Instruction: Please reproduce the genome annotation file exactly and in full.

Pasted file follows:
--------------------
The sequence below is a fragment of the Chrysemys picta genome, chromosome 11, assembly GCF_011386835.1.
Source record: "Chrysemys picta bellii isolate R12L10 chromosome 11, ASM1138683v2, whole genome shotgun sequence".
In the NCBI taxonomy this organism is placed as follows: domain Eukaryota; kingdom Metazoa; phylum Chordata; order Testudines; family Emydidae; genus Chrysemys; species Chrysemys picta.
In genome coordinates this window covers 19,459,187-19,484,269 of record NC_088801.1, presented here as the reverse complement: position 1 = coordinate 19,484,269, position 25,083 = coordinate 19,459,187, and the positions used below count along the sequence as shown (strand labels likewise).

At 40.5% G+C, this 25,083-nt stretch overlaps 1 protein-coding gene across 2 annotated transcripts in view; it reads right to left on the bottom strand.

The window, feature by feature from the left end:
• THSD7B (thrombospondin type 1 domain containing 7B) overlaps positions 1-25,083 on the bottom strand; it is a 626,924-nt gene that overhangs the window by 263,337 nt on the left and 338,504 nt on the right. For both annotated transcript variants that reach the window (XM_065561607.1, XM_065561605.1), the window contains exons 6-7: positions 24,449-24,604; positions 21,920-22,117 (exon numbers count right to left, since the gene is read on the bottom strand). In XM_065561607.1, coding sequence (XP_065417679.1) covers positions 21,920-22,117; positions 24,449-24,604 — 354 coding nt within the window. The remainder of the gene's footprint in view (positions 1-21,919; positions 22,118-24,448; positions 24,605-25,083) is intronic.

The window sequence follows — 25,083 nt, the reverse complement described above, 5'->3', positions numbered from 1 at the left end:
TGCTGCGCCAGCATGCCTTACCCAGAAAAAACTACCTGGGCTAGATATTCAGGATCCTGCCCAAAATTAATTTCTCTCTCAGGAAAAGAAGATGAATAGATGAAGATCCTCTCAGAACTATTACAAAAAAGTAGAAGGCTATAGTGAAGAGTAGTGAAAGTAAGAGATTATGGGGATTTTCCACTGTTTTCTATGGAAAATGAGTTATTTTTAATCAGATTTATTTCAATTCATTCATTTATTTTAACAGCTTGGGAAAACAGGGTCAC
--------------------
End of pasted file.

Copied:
The sequence below is a fragment of the Chrysemys picta genome, chromosome 11, assembly GCF_011386835.1.
Source record: "Chrysemys picta bellii isolate R12L10 chromosome 11, ASM1138683v2, whole genome shotgun sequence".
In the NCBI taxonomy this organism is placed as follows: domain Eukaryota; kingdom Metazoa; phylum Chordata; order Testudines; family Emydidae; genus Chrysemys; species Chrysemys picta.
In genome coordinates this window covers 19,459,187-19,484,269 of record NC_088801.1, presented here as the reverse complement: position 1 = coordinate 19,484,269, position 25,083 = coordinate 19,459,187, and the positions used below count along the sequence as shown (strand labels likewise).

At 40.5% G+C, this 25,083-nt stretch overlaps 1 protein-coding gene across 2 annotated transcripts in view; it reads right to left on the bottom strand.

The window, feature by feature from the left end:
• THSD7B (thrombospondin type 1 domain containing 7B) overlaps positions 1-25,083 on the bottom strand; it is a 626,924-nt gene that overhangs the window by 263,337 nt on the left and 338,504 nt on the right. For both annotated transcript variants that reach the window (XM_065561607.1, XM_065561605.1), the window contains exons 6-7: positions 24,449-24,604; positions 21,920-22,117 (exon numbers count right to left, since the gene is read on the bottom strand). In XM_065561607.1, coding sequence (XP_065417679.1) covers positions 21,920-22,117; positions 24,449-24,604 — 354 coding nt within the window. The remainder of the gene's footprint in view (positions 1-21,919; positions 22,118-24,448; positions 24,605-25,083) is intronic.

The window sequence follows — 25,083 nt, the reverse complement described above, 5'->3', positions numbered from 1 at the left end:
TGCTGCGCCAGCATGCCTTACCCAGAAAAAACTACCTGGGCTAGATATTCAGGATCCTGCCCAAAATTAATTTCTCTCTCAGGAAAAGAAGATGAATAGATGAAGATCCTCTCAGAACTATTACAAAAAAGTAGAAGGCTATAGTGAAGAGTAGTGAAAGTAAGAGATTATGGGGATTTTCCACTGTTTTCTATGGAAAATGAGTTATTTTTAATCAGATTTATTTCAATTCATTCATTTATTTTAACAGCTTGGGAAAACAGGGTCAC